A healthy result should fall into the range 2 - 25 uIU/ml.
Quick overview of Insulin:
Insulin is a hormone produced in the pancreas.
The pancreas releases insulin to help your body make energy out of sugars (glucose) when you eat.
It also helps you store energy.
Facilitating the movement of glucose out of the bloodstream and into the cells.
As the blood glucose level increases, the insulin level also increases; as the glucose level decreases, insulin release stops.
Insulin’s main function:
Help to transform glucose into energy
Insulin’s main function is to allow other cells to transform glucose into energy throughout your body. Without insulin, cells are starved for energy and must seek an alternate source. This can lead to life-threatening complications.
After a meal, the digestive tract breaks down carbohydrates and changes them into glucose. Glucose is then absorbed into your bloodstream through the lining in your small intestine. Once glucose is in your bloodstream, insulin causes cells throughout your body to absorb the sugar and use it for energy. Insulin also helps balance your blood glucose levels. When there’s too much glucose in your bloodstream, insulin signals your body to store the excess in your liver. The stored glucose isn’t released until your blood glucose levels decrease, such as between meals or when your body is stressed or needs an extra boost of energy.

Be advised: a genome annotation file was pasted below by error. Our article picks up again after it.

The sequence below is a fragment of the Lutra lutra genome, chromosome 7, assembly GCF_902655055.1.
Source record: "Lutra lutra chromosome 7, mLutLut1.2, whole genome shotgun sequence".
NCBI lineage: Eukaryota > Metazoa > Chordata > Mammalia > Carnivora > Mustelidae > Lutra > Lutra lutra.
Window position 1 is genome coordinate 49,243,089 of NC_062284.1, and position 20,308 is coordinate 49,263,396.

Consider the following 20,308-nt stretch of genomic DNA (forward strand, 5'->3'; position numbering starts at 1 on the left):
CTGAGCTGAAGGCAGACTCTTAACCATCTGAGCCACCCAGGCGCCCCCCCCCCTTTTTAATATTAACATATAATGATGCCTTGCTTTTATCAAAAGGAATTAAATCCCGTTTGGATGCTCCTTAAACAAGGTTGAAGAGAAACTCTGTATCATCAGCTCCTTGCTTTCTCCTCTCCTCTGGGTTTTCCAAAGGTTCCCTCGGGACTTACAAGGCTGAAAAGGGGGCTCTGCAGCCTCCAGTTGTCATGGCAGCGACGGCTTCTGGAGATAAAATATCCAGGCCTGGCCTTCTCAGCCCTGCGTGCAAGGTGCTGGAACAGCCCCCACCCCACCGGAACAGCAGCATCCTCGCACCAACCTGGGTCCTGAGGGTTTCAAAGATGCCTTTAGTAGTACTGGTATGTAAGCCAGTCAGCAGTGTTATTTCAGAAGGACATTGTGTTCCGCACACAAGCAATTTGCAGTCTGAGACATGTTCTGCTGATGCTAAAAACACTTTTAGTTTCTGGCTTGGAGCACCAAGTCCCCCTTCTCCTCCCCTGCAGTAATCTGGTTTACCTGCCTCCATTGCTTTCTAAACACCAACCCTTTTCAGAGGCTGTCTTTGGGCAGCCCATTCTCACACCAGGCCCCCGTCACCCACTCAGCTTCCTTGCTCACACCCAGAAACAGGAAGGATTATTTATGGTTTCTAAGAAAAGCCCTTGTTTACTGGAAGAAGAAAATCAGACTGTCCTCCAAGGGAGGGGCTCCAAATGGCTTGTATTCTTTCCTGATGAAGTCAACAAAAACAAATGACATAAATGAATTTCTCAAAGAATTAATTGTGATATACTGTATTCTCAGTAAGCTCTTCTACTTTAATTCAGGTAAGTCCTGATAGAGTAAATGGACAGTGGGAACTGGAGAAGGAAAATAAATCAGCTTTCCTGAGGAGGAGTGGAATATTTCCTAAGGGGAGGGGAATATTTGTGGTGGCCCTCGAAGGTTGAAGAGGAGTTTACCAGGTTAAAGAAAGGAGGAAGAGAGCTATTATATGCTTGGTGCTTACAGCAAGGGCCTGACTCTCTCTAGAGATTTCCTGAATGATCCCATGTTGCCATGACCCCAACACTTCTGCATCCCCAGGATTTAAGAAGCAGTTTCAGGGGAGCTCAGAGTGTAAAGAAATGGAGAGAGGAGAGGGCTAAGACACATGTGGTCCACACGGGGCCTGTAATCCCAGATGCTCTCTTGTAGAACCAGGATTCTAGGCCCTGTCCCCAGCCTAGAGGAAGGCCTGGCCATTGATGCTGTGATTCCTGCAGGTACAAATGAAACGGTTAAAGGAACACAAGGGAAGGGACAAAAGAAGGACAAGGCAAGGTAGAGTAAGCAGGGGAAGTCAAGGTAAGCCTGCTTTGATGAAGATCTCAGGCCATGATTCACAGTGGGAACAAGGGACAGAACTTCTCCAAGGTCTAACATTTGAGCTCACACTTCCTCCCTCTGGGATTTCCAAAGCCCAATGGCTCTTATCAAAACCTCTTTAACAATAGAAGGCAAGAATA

What is diabetes?
The most common problem associated with insulin is diabetes. Diabetes occurs when the body either does not secrete enough insulin or when the body no longer uses the insulin it secretes effectively.
Diabetes falls into two categories:
Type 1 diabetes (T1D) occurs when the pancreas cannot produce insulin sufficiently to meet its own needs.
The body does not make its own insulin because the insulin-producing cells of the pancreas have been damaged or destroyed. People w/ T1D must administer insulin so that the body can process glucose.
Type 2 diabetes (T2D) is more commonly associated with adults and lifestyle choices. People with type 2 diabetes will produce insulin but often not enough for their body’s needs.
The body does not respond or is resistant to the insulin produced by the pancreas. People with T2D may need to administer insulin to help them better process glucose.
What is the normal range of fasting serum insulin?
Fasting Insulin: < 25 uIU/ml
Conditions associated with decreased insulin levels
Type 1 diabetes
In type 2 diabetes (late stage), beta cells fail to secrete insulin for maintaining the blood glucose level, owing to insulin resistance and genetic defect.
Increased insulinlike growth factor levels are associated with non–beta cell tumors.
Conditions associated with increased insulin resistance include the following:
Insulin receptor mutation
Type 2 diabetes (early stage)
Conditions associated with increased insulin secretion include the following:
Insulinoma (insulin or proinsulin secreting tumors)
Administration of insulin secretagogues
Excessive administration of insulin is associated with elevated insulin levels.
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